|Publication number||US5129195 A|
|Application number||US 07/663,020|
|Publication date||Jul 14, 1992|
|Filing date||Mar 1, 1991|
|Priority date||Aug 11, 1989|
|Publication number||07663020, 663020, US 5129195 A, US 5129195A, US-A-5129195, US5129195 A, US5129195A|
|Inventors||Eric P. Austin, Robert W. Harper|
|Original Assignee||Simon-Hartley Limited|
|Export Citation||BiBTeX, EndNote, RefMan|
|Patent Citations (23), Referenced by (2), Classifications (4), Legal Events (3)|
|External Links: USPTO, USPTO Assignment, Espacenet|
This is a division of application Ser. No. 552,822, filed Jul. 13, 1990.
This invention concerns sluice gate or penstock doors. Such doors are usually mounted to be slidable vertically within a pair of side frame members and are used to control the flow, usually of water, in an open channel.
Conventionally, such doors are of cast iron or fabricated from stainless steel or a combination of steel and plastics. Mild steel may be used in some cases though this leads to corrosion problems and so a steel door needs regular maintenance and painting.
Seals at the side edges of the door which may be attached either to the door itself or to the side frame members, prevent seepage of the liquid past the door and so there is a close sliding engagement of the seals upon the surface of the door or the frame.
An object of the present invention is to provide a sluice gate door and a method of constructing same with reduced cost and in certain cases with less weight.
According to the present invention, there is provided, a method of constructing a penstock or sluice gate door comprising the steps of providing a plurality of rigid tubes arranged side-by-side with their longitudinal axes parallel, and attaching same together to form a panel, the so-formed panel being encapsulated in a material impervious to air and any liquid with which the door is to come into contact.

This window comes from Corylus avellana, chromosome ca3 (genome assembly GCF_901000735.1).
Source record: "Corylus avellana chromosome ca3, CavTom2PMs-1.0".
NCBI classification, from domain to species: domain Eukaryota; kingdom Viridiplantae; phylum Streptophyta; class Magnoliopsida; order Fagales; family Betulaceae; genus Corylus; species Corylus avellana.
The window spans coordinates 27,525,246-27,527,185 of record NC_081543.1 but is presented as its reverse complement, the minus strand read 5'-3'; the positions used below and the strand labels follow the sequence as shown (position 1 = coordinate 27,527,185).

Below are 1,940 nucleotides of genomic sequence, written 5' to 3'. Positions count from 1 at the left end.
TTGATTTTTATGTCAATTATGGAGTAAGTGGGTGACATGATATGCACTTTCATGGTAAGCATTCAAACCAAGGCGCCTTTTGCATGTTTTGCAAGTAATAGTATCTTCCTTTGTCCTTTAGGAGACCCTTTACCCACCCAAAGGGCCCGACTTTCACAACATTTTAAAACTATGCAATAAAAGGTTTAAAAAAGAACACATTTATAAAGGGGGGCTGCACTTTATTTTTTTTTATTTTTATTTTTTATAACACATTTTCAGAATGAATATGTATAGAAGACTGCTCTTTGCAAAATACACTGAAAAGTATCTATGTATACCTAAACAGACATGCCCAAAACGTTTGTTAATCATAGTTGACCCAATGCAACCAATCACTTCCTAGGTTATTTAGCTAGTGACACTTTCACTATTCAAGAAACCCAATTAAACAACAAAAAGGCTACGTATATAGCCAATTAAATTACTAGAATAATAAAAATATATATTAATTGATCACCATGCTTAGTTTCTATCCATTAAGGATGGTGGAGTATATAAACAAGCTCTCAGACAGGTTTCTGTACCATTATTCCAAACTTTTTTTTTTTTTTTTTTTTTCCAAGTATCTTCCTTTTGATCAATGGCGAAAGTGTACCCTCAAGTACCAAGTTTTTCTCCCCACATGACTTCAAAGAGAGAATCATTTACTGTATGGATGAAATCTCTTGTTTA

Further according to the present invention, there is provided a penstock or sluice gate door comprising a plurality of rigid tubes arranged side-by-side with their longitudinal axes parallel and attached together to form a panel, the panel being encapsulated in a material impervious to air and any liquid with which the door is to come into contact.
An embodiment of the invention will now be described, by way of example only, with reference to the accompanying drawings, in which:
FIG. 1 is a perspective view of a penstock or sluice gate door made in accordance with the invention and illustrated in a penultimate stage of its production;
FIGS. 2 and 3 are fragmentary perspective views of part of a finished door with two kinds of side seal attached thereto respectively, and shown seated in its closed position against a bottom frame member;
and FIG. 4 is a fragmentary vertical cross-section of an upper central region of the door.
Referring now to the drawings, a penstock or sluice gate door made in accordance with one embodiment of the invention is produced as a panel 10 by stacking some 7 or 8 lengths of rectangular hollow-sectioned mild steel tube 11 in superimposed abutting relationship with their axes parallel. The tubes 11 are stitch welded together in longitudinally spaced regions as indicated at 12. Side plates 13, or tubes, are welded to the ends of the tubes 11, and extending downwardly through the centre of the so-formed panel 10 is a stainless steel circular section spindle tube 14 which conveniently is welded at 15 (see FIG. 4) to the upper surface of the top tube 11, and similarly to the underside of the bottom tube. Pre-formed apertures 16 in the upper and lower walls of each tube provide a clearance fit for the central tube 14.